Black Star Press
The triptych Black Star Press is part of the series ‘The Black Star Press project’ initiated in 2004 by the American artist Kelley Walker. The images in this series are taken from a photo essay on the struggle for civil rights in Alabama, directed by Charles Moore in 1962 (and published by the magazine ‘Life’) which showed the repression of the black population and persistent inequalities in the southern United States. The title “Black Star Press” is taken from the name of the news agency where Charles Moore worked, and it refers to the young black man shot fighting for the rights of his community. Of those recovered images, scanned and screen printed, Walker poured dark chocolate, white and milk chocolate in the manner of a dripping. This symbolic gesture breaks down the documentary nature of the image and expresses heightened subjectivity of Abstract Expressionism, which opposes the action a cold mechanical representation of the image. Reactivating the potential opened up by Andy Warhol’s artistic offerings in the series ‘Race Riot’, “Black Star Press” echoes the entire tradition of image appropriation, from Pop Art and Appropriationism itself.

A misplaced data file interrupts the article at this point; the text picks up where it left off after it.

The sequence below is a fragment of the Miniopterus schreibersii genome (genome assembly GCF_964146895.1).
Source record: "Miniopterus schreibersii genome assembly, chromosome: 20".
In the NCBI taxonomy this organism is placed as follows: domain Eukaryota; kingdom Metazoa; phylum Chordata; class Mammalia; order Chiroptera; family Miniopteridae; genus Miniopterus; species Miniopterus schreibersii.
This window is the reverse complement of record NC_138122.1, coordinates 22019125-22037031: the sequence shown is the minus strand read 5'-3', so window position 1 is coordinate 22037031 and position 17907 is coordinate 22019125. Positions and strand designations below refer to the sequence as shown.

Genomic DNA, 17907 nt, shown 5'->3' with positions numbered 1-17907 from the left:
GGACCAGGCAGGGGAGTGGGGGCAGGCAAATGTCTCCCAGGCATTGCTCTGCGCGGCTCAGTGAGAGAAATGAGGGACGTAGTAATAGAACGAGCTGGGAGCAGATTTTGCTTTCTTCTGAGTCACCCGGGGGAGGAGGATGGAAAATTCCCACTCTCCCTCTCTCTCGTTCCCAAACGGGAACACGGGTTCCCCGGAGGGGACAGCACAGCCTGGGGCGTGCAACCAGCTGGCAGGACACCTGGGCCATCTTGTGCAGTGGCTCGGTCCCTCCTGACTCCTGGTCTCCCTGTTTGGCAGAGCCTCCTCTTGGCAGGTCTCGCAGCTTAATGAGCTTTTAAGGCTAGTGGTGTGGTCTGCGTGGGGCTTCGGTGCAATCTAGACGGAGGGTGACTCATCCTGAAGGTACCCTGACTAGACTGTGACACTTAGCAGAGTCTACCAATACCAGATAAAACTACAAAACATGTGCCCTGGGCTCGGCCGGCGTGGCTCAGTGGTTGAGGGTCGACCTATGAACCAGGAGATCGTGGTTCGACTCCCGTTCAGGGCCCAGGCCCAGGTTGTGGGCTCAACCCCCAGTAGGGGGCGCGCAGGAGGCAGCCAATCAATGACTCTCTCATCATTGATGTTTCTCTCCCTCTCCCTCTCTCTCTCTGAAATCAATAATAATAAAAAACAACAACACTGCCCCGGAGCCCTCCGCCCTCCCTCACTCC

While the pop art movement and the appropriationist movement essentially concerned the iconography of popular media, like newspapers to TV commercials, Kelley Walker is interested in the media system as a whole. Her work frequently questions the notions of author and audience, originality and authenticity, reproduction and the circulation of images. The artist plays with the usual distribution system of the work of art. The image contained therein can indeed be reproduced endlessly and printed in various formats according to wishes of the buyer, as exemplified in the work Shema (2003). Demonstrating that there is more ways than one to escape the rehearsal process, Untitled (2003) is a steel plate of the recycling logo superimposed over an image. For Walker, it is no longer necessary to appropriate ideas, objects, images but to recycle them: the perpetual recycling of codes and systems inherent in advertising. But also of history, politics, and art in the United States.
Kelley Walker was born in 1969 in Columbus, Georgia. She lives and works in New York.